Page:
Quiet: The Power Of Introverts In A World That Can’t Stop Talking, by Susan Cain
[Note: I received this book for free from WaterBrook Multnomah Publishing Group in exchange for an honest review.]
Any book talking about quietness and introversion whose definition of introversion is so broad  that it includes me is probably speaking a bit too broadly, since although I am a fairly nervious and anxious person with a high degree of conscientiousness (at least in my own eyes), and a fairly sensitive person who needs a bit of down time and enjoys reading, I am also clearly a person who enjoys and thrives off of being around others and finds being lonely deeply frustrating. However, this book was clearly not written for me. So why did I read it? I happen to know a fairly large amount of people who are far more quiet than I am, do not seek debate or conflict as readily, and who are extremely caring and sensitive, and I wished to see if this particular book could help me understand and appreciate and get along with such people better, and not overwhelm them with my own extraversion.
All in all, this book is a mixed bag in a variety of ways. For one, it seems to have a scattershot view of seeking to describe introversion (in a very broadly defined way) in a variety of tasks, painting people with a very broad brush, so that possibly the widest possible audience can see themselves as an introvert in the eyes of the book, which the author probably calculated was good for sales. While this book does contain a great deal of useful material when it comes to appreciating and dealing with introverts and cultivating their approach and their talents, even in a society like that of the United States that seems particularly and sometimes artificially outgoing, this book has some clear and glaring weaknesses as well. Particulalry glaring as a weakness is the way that this book seeks to score political points by attaching a moral superiority to introversion that is unearned and also tying that moral superiority to leftist political rhetoric, pitting Moses against Jesus as a big-government social justice-seeking introvert against a shallow superstar extrovert, which grossly misrepresents both Moses and Jesus Christ. The book’s praising of Eleanor Roosevelt, Rosa Parks, Warren Buffet, and Ghandi is no less biased and politically troubling.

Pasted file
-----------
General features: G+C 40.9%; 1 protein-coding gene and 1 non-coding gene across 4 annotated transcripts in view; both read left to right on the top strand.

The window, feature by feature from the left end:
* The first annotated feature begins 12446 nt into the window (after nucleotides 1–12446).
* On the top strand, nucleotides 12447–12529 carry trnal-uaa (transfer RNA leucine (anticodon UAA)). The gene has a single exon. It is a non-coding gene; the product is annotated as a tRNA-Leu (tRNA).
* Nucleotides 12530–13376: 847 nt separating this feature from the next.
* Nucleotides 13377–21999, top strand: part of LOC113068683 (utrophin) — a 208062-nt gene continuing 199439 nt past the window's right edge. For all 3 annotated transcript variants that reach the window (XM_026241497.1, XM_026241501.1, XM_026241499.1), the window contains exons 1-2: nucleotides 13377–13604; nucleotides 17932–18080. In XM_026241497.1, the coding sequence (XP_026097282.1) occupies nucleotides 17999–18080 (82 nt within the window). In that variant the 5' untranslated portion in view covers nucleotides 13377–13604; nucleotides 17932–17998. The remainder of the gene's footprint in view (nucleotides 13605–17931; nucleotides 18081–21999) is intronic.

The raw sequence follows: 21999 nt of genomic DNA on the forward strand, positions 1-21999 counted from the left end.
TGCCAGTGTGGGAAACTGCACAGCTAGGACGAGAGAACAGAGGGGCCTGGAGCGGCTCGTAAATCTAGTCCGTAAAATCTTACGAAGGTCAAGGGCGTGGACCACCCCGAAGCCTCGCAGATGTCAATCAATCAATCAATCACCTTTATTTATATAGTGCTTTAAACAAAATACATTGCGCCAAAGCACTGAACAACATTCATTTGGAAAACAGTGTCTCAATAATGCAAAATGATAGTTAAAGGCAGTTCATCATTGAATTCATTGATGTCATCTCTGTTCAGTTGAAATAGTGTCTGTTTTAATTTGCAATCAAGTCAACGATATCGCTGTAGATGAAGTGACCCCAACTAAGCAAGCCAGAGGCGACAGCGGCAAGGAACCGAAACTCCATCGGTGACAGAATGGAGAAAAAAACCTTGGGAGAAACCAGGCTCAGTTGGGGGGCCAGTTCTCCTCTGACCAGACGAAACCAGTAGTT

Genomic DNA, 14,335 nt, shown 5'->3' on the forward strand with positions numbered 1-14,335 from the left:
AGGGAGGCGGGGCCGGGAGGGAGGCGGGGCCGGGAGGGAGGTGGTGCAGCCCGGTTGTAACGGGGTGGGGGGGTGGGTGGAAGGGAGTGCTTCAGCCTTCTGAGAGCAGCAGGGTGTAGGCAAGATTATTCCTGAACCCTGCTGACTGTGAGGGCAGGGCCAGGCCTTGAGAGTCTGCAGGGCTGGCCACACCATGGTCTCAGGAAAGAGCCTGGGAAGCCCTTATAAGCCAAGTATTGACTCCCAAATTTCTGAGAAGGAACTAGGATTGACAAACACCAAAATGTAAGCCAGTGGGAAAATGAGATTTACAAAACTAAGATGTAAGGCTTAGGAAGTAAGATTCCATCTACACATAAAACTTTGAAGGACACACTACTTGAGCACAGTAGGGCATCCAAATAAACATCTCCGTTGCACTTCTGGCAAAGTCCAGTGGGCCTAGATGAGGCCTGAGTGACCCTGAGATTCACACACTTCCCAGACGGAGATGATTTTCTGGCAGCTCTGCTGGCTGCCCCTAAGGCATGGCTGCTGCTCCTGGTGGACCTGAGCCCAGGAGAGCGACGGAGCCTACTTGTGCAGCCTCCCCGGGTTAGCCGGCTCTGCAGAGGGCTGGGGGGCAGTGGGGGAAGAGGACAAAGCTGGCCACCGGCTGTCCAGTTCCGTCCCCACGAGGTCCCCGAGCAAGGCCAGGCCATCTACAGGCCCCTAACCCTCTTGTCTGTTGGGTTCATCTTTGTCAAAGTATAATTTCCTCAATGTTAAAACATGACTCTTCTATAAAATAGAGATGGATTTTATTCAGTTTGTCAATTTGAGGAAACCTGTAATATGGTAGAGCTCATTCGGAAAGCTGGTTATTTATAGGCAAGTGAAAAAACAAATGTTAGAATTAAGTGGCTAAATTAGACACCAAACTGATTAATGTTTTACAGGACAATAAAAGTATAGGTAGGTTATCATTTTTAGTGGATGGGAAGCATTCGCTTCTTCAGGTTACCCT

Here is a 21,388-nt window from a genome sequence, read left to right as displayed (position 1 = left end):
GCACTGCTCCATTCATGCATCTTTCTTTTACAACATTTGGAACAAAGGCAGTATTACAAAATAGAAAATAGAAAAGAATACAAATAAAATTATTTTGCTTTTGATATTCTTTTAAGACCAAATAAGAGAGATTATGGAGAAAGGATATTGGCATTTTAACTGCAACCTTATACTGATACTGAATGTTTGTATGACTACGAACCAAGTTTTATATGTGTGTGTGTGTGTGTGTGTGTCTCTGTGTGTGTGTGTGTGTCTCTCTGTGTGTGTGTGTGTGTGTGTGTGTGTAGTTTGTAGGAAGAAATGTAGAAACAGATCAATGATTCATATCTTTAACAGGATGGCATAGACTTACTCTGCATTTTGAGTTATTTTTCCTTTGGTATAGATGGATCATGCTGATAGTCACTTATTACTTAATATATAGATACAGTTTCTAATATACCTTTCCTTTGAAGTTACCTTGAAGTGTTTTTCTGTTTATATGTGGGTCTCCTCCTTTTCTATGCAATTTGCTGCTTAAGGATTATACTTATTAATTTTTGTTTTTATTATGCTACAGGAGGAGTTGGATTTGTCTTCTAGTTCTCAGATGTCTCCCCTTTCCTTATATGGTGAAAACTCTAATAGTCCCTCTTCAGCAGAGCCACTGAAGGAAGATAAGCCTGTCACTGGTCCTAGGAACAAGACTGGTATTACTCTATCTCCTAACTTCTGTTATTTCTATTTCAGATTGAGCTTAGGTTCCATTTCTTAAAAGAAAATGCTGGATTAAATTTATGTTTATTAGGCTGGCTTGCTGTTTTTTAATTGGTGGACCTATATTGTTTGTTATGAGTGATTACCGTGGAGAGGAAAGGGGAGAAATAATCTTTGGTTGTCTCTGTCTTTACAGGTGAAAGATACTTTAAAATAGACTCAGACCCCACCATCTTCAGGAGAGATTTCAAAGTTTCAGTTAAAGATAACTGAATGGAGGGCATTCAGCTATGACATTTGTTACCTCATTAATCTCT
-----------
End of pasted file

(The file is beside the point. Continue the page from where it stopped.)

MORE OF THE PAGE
It should go without saying that this book would have been vastly better had it not had a massive leftist political agenda that the author did not openly and honestly and transparently admit, but rather sought to smuggle it in surrepititiously. This is greatly to be regretted, as the author has some serious and worthy points to make about the problems that this society faces in the way that it tends to force people to act more friendly and extroverted than they are with all of the personal stress and relational stress that this involves. It would appear as if there needs to be better, and less strident, communication and self-examination about who someone is as well as their core values and personality traits. One particulalry poignant problem that couples often face is that introverted spouses often show their “best” and most friendly self in public at work and then seek to show their real face at home, to the anger of their spouses, who get tired and worn out people looking to recharge their batteries instead of the vivacious people that others often see in public. I can speak personally that this has caused at least a little bit of strain in some of my own personal relationships.
Given that this book contains a great deal of sound thinking about how to appreciate a greater balance between introversion and extroversion, along with selective and biased and politically dishonest scientific and social analysis, readers are likely to be deeply ambivalent about this book unless they share the author’s biases. Those readers who do not share the author’s biases, or appreciate the intellectually dishonest approach and grossly oversold nature of the book will likely find some items of worth in the book to consider and ponder over, some material for reflection and thought, and some chaff to be tossed away as worthless and unprofitable. Since this book is such a mixed work, it is impossible to recommend it fully without providing some warning as to its contents and approach. Let a reader of this work beware that it is not quite what it sets out to be, but that it is not a total waste of time to read either. It falls squarely in between a high quality work and mere political puffery.